Laid-off workers endure loss of $600 unemployment benefit

www.cbsnews.com
4 min read
standard
Millions thrown out of work because of pandemic are straining to afford the basics now that an extra $600 a week in federal help has expired.
An unemployed makeup artist with two toddlers and a disabled husband needs help with food and rent. A hotel manager says his unemployment has deepened his anxiety and kept him awake at night. A dental hygienist, pregnant with her third child, is struggling to afford diapers and formula.

Around the country, across industries and occupations, millions of Americans thrown out of work because of the coronavirus are straining to afford the basics now that an extra $600 a week in federal unemployment benefits has expired.

"My worst nightmare is coming true," said Liz Ness, a laid-off recruiter at a New Orleans staffing agency who fears she will be evicted next month without the added help from Washington. "Summer 2020 could be next year's horror movie."

Get Breaking News Delivered to Your Inbox

Lawmakers on Capitol Hill are struggling to work out an agreement that would restore some federal jobless aid. Even if they do reach a deal, the amount is likely to be less than $600 a week. And by the time the money starts flowing, it could be too late for many Americans who are already in dire straits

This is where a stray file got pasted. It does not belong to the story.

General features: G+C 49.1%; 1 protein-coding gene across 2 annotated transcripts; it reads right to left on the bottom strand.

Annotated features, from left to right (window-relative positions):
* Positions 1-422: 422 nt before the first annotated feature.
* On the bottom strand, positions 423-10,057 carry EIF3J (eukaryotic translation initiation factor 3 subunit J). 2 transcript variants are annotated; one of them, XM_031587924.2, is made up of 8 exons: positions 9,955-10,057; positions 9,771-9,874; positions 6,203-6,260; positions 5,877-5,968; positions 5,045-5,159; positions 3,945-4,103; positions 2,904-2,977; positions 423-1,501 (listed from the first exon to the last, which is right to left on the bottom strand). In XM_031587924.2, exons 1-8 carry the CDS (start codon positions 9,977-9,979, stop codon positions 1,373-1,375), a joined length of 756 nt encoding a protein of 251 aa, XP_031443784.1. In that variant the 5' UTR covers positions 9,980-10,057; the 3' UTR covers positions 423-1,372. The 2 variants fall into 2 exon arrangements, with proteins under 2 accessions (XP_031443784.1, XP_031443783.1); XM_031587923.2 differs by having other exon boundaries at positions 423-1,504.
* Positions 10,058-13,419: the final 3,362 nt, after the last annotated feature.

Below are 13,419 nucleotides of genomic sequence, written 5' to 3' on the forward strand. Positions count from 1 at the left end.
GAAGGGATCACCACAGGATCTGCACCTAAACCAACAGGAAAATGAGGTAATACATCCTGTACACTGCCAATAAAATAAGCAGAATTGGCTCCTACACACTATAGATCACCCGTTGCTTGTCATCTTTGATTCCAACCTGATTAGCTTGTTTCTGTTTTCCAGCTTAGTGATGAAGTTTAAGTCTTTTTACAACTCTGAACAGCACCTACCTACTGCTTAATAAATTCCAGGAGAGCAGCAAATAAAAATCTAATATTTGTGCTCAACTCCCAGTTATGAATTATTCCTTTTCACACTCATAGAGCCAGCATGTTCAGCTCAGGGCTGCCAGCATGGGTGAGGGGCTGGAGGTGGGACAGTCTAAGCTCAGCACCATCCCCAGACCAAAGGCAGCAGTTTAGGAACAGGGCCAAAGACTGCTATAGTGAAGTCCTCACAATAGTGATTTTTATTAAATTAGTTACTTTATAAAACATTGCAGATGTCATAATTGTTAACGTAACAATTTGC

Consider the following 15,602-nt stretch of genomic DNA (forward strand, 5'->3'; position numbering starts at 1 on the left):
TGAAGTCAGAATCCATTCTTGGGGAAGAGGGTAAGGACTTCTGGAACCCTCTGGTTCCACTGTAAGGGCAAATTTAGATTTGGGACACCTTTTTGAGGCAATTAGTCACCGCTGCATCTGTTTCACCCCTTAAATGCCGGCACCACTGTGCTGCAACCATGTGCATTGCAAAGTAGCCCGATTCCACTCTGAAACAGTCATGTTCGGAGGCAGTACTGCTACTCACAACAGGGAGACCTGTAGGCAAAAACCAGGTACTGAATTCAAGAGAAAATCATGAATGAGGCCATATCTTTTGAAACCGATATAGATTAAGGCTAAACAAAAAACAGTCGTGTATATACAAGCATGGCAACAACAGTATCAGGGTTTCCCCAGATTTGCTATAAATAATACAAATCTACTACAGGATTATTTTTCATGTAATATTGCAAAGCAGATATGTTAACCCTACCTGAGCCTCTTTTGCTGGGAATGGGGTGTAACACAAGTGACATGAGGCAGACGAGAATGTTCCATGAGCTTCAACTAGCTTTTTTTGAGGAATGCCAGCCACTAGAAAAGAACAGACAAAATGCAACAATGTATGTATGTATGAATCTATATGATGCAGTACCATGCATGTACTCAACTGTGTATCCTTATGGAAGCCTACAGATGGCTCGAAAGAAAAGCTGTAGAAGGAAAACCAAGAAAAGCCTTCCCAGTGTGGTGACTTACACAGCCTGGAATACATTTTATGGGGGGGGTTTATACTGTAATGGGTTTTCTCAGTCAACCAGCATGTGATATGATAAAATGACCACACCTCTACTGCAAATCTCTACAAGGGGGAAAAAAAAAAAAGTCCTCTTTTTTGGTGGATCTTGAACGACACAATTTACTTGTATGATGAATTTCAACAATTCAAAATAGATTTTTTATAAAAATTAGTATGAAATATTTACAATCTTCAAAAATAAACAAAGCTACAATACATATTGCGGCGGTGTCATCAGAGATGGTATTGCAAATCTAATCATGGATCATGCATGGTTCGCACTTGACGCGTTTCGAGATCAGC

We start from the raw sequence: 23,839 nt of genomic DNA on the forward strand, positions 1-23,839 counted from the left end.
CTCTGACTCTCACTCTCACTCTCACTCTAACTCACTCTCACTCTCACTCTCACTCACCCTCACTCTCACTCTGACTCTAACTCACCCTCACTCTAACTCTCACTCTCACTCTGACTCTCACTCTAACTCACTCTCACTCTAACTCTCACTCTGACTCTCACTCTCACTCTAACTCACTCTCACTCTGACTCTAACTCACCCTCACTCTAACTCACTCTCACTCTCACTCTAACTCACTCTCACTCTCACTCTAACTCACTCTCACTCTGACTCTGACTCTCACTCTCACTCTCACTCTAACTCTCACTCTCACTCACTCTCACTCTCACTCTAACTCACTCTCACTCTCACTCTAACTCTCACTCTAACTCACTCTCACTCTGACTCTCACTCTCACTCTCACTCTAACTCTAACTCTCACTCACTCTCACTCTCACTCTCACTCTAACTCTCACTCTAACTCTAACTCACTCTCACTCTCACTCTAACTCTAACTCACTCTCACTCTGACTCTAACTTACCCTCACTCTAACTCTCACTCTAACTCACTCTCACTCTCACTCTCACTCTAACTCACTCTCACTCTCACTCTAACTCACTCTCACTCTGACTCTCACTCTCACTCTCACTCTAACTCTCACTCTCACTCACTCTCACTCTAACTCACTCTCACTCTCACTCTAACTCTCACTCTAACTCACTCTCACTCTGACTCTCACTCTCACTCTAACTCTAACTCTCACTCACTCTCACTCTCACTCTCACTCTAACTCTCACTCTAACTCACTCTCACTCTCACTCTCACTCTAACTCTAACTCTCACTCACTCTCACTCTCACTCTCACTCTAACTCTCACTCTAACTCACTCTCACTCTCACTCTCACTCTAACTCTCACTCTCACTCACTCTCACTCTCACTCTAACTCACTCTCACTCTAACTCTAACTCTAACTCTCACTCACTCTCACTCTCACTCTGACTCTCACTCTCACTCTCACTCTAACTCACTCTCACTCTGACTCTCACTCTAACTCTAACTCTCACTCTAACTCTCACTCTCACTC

"Members of Congress may have the luxury to come to an agreement this week and vote next week and then roll it out over several weeks," said Brian Gallagher, CEO of United Way Worldwide. "Families don't have that luxury — they are out of money tomorrow."

In the meantime, more than 30 million Americans, their jobs lost or income slashed by an outbreak that has paralyzed the economy and killed close to 160,000 people in the U.S., are trying to get by solely on state unemployment benefits, which on average are less than $400 a week.

On Thursday, the government said nearly 1.9 million laid-off Americans applied for unemployment last week. That figure, which includes the self-employed and gig workers, is a decline from the previous week.…
CBS News
Read full article